Catch and release is a great way to enjoy fishing without taking a toll on the fish population. At least, it is as long as the fish get released back to the water properly.
During the warmer months, like July and August, it’s especially important to release fish right. In fact, how you catch them can affect their chances of survival, too. When the water temperatures start to rise, fish are less able to shake off the effects of being handled. Especially trout. Trout are cold-water fish, and the warmer the water, the lower their chances of survival after being caught.
Fish survival rates are higher when you use artificial lures, like flies and spinners, than when you use natural baits. They are more likely to swallow worms and minnows, so if you’re catching and releasing, maybe stick to the artificial lures. And when you hook a fish, get it to shore as quickly as possible. Don’t go for the long play. Just reel that sucker in.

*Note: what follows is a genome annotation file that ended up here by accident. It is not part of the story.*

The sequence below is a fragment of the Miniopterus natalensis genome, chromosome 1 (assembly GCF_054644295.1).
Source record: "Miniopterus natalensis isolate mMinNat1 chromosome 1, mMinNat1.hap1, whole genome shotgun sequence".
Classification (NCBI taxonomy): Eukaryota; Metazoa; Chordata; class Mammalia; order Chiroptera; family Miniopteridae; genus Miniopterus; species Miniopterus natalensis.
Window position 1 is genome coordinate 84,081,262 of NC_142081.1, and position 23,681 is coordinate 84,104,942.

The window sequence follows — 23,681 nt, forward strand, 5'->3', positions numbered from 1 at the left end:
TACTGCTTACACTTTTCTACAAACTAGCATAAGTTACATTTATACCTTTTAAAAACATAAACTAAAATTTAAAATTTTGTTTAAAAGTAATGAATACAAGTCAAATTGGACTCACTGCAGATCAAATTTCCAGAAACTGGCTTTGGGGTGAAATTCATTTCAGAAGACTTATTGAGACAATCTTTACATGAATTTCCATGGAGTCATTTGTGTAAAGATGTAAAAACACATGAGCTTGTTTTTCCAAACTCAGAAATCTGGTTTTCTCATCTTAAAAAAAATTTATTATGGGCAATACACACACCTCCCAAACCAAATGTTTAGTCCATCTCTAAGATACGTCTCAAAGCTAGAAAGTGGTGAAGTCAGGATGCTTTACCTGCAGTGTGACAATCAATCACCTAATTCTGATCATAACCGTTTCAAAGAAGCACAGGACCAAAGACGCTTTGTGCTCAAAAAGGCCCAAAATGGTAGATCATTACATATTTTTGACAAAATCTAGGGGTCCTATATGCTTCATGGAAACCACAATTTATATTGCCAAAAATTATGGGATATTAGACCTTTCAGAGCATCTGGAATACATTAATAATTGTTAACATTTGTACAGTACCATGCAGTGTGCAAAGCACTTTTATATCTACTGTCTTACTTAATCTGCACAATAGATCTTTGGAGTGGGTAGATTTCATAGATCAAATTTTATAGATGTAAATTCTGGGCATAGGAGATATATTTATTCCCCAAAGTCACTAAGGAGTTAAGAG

Using a net makes it easier to release a fish gently. Catch the fish in the net, then make sure your hands are wet before you handle the fish. Don’t squeeze it, but hold it firmly. You can hold it through the net to get a better grip. Another tool that helps with catch and release is a pair of hemostats. Use these long, thin pliers to grasp the hook, and pull it backward to free it from the fish’s mouth.
If you want photos with the fish, be ready with the camera. Snap a quick picture once you get the fish unhooked, then get the fish back in the water. Hold it upright by the tail, and gently move it forward and backward in clear water to help it get fresh water over its gills. Once it’s strong enough, let it go.
Catch and release right in order to keep the fish populations strong.